Sport, Art, Music and Drama

‘Wet bobs’ (rowers), ‘dry bobs’ (cricketers), and of course ‘slack bobs’ (I’ll leave that up to your imagination) are a few more bizarre terms used in the Eton vernacular. The sports are superb. Supported by state of the art facilities, everything is on offer. They have a national standards athletics stadium and an international standards rowing lake that was the site for the 2012 London Olympics. For those who want to escape the mainstream activities, there’s always beagling. I have it on high authority that this activity largely consists of sitting in woods smoking contraband cigarettes and waiting for some dogs (sorry, ‘hounds’) to sniff around followed by long teas (“sometimes we’re given beer”) at one of the dutiful parent’s nearby houses. The Fourth of June (confusingly this is not always held on the 4th June, but the name marks George III’s birthday) is an upmarket sports day – more a Krug than scotch eggs kind of affair. The famous ‘Procession of Boats’ has mothers weeping on the banks of the river as the boys float past singing the Eton Boating Song (first performed in 1863), raising their oars and tipping their flower-laden boaters to the parents. Gosh, it really is very romantic. The Drawing Schools are, though I’m now conscious of over-using superlatives, the very best we’ve seen. They are a league above most professional studios with outstanding facilities including not one, but two 3D printing machines. For those of you who aren’t yet up to speed with what the Dickens 3D printing is, check it out on TED talks. Music? Again, insanely brilliant with fantastic practice rooms, recording studios and sound technology suites. Over a thousand one-to-one music lessons are taught each week and as a result Eton can boast some highly accomplished musicians. House concerts enable the less confident or less talented to have a chance at performing. Theatre? Again (this is getting boring) is unrivalled with around twenty productions being put on each year, many of which are written, directed and performed by the students. Acting alumni include Tom Hiddleston, Eddie Redmayne and Dominic West – to name but the most obvious who are dominating our screens and stages today.

Social and Pastoral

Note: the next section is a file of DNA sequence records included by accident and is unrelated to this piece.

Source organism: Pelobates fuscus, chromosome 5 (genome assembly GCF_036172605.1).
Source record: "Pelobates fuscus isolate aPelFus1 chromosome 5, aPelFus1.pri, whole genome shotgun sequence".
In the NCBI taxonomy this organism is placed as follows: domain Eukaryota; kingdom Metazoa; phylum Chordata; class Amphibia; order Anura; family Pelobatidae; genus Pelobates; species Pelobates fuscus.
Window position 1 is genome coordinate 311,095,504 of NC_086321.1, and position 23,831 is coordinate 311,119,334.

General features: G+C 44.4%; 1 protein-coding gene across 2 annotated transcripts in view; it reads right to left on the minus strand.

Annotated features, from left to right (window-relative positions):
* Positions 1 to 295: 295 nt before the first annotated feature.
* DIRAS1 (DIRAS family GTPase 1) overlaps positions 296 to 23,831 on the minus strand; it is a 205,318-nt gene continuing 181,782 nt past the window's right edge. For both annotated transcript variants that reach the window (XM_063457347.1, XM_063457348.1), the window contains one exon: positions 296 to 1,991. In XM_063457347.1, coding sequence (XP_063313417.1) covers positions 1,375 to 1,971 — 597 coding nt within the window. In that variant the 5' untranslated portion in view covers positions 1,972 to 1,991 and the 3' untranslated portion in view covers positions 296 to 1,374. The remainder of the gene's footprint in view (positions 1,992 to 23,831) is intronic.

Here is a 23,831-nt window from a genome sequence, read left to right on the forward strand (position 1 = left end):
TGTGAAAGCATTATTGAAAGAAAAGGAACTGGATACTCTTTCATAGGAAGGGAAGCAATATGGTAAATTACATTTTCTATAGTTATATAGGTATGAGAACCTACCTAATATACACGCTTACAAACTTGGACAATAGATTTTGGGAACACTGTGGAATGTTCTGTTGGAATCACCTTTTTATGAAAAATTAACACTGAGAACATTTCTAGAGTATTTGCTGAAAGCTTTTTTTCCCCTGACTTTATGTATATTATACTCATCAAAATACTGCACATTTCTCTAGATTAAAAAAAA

While many boys schools have surrendered their uniforms in favour of the ‘suit and tie’ look, Eton resolutely hangs on to what outsiders might confuse with a bizarre amalgamation of black tie and wedding attire. There’s a real knack to those stiff collars. Archaic traditions live on like the privilege of wearing your choice of waistcoat if selected for ‘pop’ (that’s a prefect to you and me; but don’t worry if the Eton ‘lingo’ is confusing you, they’ve generously dedicated an entire section on their website to an Eton Glossary for those who need to get up to speed). Eton is a full boy’s boarding school; there are no day or weekly pupils. During the course of its 400 year history, there has been the (very) odd case of a Master’s daughters being educated with the boys, but this is very rare indeed. There are 25 houses; they are largely known by the housemaster’s initials though the buildings themselves have names. Some houses eat ‘in house’, others go to a centralised canteen known as Bekynton. The houses are small and intimate, with about ten boys per year group. The housemaster is the main point of contact for the parents. Only in very dire situations will you been called in to meet the Head- or Lowerman. Therefore the choice of house is of the upmost importance. “Your housemaster is everything; if he’s got your back then he has the power to support and defend you if you get in trouble, but if he doesn’t like you, he can make your life hell; so it’s really worth getting that choice right.” From the first year (F Block), all boys have their own rooms. The ones we saw were perfectly nice but certainly not what a Saudi Prince would be used to. Great pastoral care that starts with the housemaster, who is supported by the Dame (house matron): “boys are encouraged to talk about problems to those who can help, but also to find their own solutions” (Prospectus). For serious problems they have school councillors, chaplains, an Imam and Jewish and Hindu tutors. They welcome boys of any faith or no faith at all. There is formal worship on Sundays for Anglicans and Roman Catholics, but leaders of other faiths are available to minister to their own groups. Daily chapel is attended by all the boys, irrespective of religion: “I think it’s more about coming together as a school than genuine religious contemplation”.


There are numerous clubs and societies that have conventional and some decidedly unconventional focuses. From Politics, Literature, Medicine, Philosophy, Photography, Conservation to magic, film making, music production and martial arts; there is something for everyone